Richard Polo, born in Connecticut, USA, to Italian immigrants from Amalfi, has spent the last 25 years in London during which time he has become one of the capital’s most successful, stylish and reclusive restaurateurs.
When we met for a coffee and a slice of pizza bianca in the first of his two Exeter Street Bakeries he confessed that he had only once before given an interview, to the newspaper in his home town of West Haven. And, as he looked back over his career to date, he realised that it had been a sequence of approximately eight-year itches.
‘I came over in 1975 from New York to open Joe Allen in Covent Garden and I followed this in 1983 with Orso, just round the corner, and then in 1992 I launched Orsino, its sibling, in W11. Last autumn, because I love bread, I started a bakery in Park Royal, north London, specialising in half a dozen Italian breads and pizzas which has been supplying our restaurants and others as well as various delicatessens. Now come these two bakeries/ coffee bars, in W8 and from March 1st right next door to Joe Allen, which are I suppose my first step outside the restaurant business since I started as a barman in Joe Allen, New York, more than 40 years ago.’
Exeter Street Bakeries are likely to be as successful as Polo’s restaurants not just because their bread is so good (Polo has spent the last four years assiduously searching for the right ingredients, sites and staff) but also because they make their appearance at a time when Londoners fully and finally appreciate a good loaf and will pay the price. The success of various Maisons Blancs, Paul in Covent Garden, Poilane and Baker & Spice, in SW3, are proof of this.
But Polo’s success as a restaurateur also underlines two simple rules of the business: that first of all you must get the basics right to attract your customers and secondly that, as discreetly as possible, you must continually innovate so that the restaurants never appear to change but yet never stand still. This attention to detail prompted his only professional complaint, that with three restaurants open seven days a week he feels he does not visit the competition as often as he should.
‘When Joe Allen first opened in New York, ‘ Polo explained,’ it was in the lower ground floor of two brownstones separated by arches. It’s raison d’être was simply to be a kind of relaxed home from home for actors and New York Times staff and it has been doing that successfully for 35 years.’
‘When Joe and I came over here to find a similar site we saw our current location but immediately discarded it because we thought it was just too big. It was 9,000 sq ft of a basement that had once been an orchid warehouse. Then we went back and began to pace it out, to figure out where the bar, kitchens, storerooms and lavatories would be and suddenly it did not appear that large. Finally, we realised that if we were to introduce a wall with arches so that the two rooms become more intimate but people could still see what is going on the room’s overall size would not be a problem, that it would have the same feel as in New York.’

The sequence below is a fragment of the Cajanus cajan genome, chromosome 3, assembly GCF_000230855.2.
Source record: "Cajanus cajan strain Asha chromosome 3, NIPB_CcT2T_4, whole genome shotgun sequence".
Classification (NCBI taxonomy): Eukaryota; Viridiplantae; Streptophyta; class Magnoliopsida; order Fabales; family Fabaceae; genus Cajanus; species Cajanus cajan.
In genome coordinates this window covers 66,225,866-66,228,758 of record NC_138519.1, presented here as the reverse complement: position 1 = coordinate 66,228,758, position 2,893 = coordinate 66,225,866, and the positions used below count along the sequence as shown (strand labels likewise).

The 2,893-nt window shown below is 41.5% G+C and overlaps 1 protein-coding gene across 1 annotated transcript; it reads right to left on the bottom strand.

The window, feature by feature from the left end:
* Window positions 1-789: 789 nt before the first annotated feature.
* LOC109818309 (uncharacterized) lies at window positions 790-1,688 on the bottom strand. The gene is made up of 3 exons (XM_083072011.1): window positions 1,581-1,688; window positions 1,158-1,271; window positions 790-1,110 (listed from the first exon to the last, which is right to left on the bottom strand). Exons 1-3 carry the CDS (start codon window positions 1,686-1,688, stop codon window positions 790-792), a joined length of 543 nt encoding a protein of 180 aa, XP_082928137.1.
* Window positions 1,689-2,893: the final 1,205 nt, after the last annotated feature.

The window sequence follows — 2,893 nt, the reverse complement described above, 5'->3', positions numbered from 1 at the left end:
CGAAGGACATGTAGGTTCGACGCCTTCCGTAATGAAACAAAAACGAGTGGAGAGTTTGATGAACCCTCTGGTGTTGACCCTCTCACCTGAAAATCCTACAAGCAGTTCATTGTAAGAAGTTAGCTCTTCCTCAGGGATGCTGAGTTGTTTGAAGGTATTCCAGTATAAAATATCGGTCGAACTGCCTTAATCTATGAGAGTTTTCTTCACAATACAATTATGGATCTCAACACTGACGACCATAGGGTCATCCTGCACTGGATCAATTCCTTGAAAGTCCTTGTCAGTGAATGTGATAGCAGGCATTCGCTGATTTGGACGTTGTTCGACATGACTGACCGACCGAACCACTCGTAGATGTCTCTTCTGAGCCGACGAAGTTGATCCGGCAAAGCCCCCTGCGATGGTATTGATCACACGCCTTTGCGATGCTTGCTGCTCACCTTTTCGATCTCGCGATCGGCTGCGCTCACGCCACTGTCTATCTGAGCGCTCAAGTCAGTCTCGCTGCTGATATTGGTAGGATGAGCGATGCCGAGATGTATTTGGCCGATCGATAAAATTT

Clever lighting, hundreds of theatrical posters, friendly staff and great cocktails have contributed to the restaurant’s longevity but Polo has ensured that by changing the menu twice a day every day it has not remained in a culinary time warp.
‘When we celebrated our 25th birthday last year we dug out a few of the original menus and it is remarkable how much has changed, a tribute to how far more discerning Londoners have become. Everything then was rather unsophisticated, dishes like Southern fried chicken for example and a lot of other barbecued items. And, most significantly, there was just no attempt to offer anything that was calorie conscious.’
Desserts are still on the heavy side – even our 10-year-old daughter was defeated by the combination of chocolate brownie and hot fudge sauce – but there had been a run of modern, lighter dishes beforehand: a salad of quails eggs, marinated anchovies and ruby red chard; deep fried calamari with lemon and chive mayonnaise and a warm asparagus, sun-dried tomato and herb tart as well as the trademark hamburgers, still available, still not on the printed menu and still amongst the best in town.
Over a second espresso two other factors in Polo’s long-term success became apparent. The first has been his ability to hold on to key staff. Like musicians, many who open restaurants have a tendency to fall out particularly when they become successful, but after 25 years Polo is still working alongside Martin Wilson, now head chef at Orso, Peter Burdge, his head baker, and Jimmy Hardwick who is still playing the piano at Joe Allen as he has done since the day it opened.
The second, as Polo immediately acknowledged, is that in a world where image counts for so much it pays to marry a great designer. His wife, Tricia Guild of Designers’ Guild, and her team have been responsible for the bakeries’ sleek and distinctive interiors and logo. And, in a symbolic example of how just how food makes the world go round, he pointed to the dishes of olive oil on the counter into which pre-cut cubes of bread are to be dipped. ‘These,’ he said with a smile, ‘are designed by Tricia but made in a pottery just outside Amalfi from which my grandparents set sail for a new life in the US a hundred years ago’.
Exeter Street Bakery, 1b Argyll Street, London W8 7DB (tel 020 7937 8484)
and from 1 March at 15 Exeter Street, London WC2E 7DT (tel 020 7379 1881)
Open 0800-1830 Monday-Saturday, 0900-1800 Sunday
Joe Allen, 326 W46th Street, NY (tel 212 581 6464)
Joe Allen, 13 Exeter Street, London WC2E 7DT (tel 020 836 0651)